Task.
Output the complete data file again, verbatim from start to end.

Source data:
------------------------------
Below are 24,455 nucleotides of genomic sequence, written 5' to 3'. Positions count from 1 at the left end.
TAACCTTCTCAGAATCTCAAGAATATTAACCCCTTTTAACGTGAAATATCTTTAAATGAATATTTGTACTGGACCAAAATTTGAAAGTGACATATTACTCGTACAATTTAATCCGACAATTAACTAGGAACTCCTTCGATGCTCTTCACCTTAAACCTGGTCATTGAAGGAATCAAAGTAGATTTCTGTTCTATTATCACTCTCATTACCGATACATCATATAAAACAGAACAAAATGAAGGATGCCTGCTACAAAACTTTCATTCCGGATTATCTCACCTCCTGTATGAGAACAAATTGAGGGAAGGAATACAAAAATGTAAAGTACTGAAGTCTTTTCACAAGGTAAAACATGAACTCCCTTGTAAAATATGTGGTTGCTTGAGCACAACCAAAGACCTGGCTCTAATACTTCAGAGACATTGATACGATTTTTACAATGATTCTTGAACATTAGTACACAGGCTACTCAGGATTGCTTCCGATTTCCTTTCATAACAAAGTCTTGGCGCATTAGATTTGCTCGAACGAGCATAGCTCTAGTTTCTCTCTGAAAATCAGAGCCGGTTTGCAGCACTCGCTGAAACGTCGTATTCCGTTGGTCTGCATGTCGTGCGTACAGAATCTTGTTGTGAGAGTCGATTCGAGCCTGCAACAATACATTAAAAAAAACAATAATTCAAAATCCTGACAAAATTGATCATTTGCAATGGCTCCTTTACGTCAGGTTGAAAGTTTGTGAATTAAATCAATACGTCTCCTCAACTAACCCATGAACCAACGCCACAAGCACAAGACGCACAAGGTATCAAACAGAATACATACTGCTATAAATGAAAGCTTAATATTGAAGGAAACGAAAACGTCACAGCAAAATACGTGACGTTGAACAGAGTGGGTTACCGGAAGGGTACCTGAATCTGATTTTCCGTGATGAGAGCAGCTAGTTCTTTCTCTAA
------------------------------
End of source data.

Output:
Below are 24,455 nucleotides of genomic sequence, written 5' to 3'. Positions count from 1 at the left end.
TAACCTTCTCAGAATCTCAAGAATATTAACCCCTTTTAACGTGAAATATCTTTAAATGAATATTTGTACTGGACCAAAATTTGAAAGTGACATATTACTCGTACAATTTAATCCGACAATTAACTAGGAACTCCTTCGATGCTCTTCACCTTAAACCTGGTCATTGAAGGAATCAAAGTAGATTTCTGTTCTATTATCACTCTCATTACCGATACATCATATAAAACAGAACAAAATGAAGGATGCCTGCTACAAAACTTTCATTCCGGATTATCTCACCTCCTGTATGAGAACAAATTGAGGGAAGGAATACAAAAATGTAAAGTACTGAAGTCTTTTCACAAGGTAAAACATGAACTCCCTTGTAAAATATGTGGTTGCTTGAGCACAACCAAAGACCTGGCTCTAATACTTCAGAGACATTGATACGATTTTTACAATGATTCTTGAACATTAGTACACAGGCTACTCAGGATTGCTTCCGATTTCCTTTCATAACAAAGTCTTGGCGCATTAGATTTGCTCGAACGAGCATAGCTCTAGTTTCTCTCTGAAAATCAGAGCCGGTTTGCAGCACTCGCTGAAACGTCGTATTCCGTTGGTCTGCATGTCGTGCGTACAGAATCTTGTTGTGAGAGTCGATTCGAGCCTGCAACAATACATTAAAAAAAACAATAATTCAAAATCCTGACAAAATTGATCATTTGCAATGGCTCCTTTACGTCAGGTTGAAAGTTTGTGAATTAAATCAATACGTCTCCTCAACTAACCCATGAACCAACGCCACAAGCACAAGACGCACAAGGTATCAAACAGAATACATACTGCTATAAATGAAAGCTTAATATTGAAGGAAACGAAAACGTCACAGCAAAATACGTGACGTTGAACAGAGTGGGTTACCGGAAGGGTACCTGAATCTGATTTTCCGTGATGAGAGCAGCTAGTTCTTTCTCTAA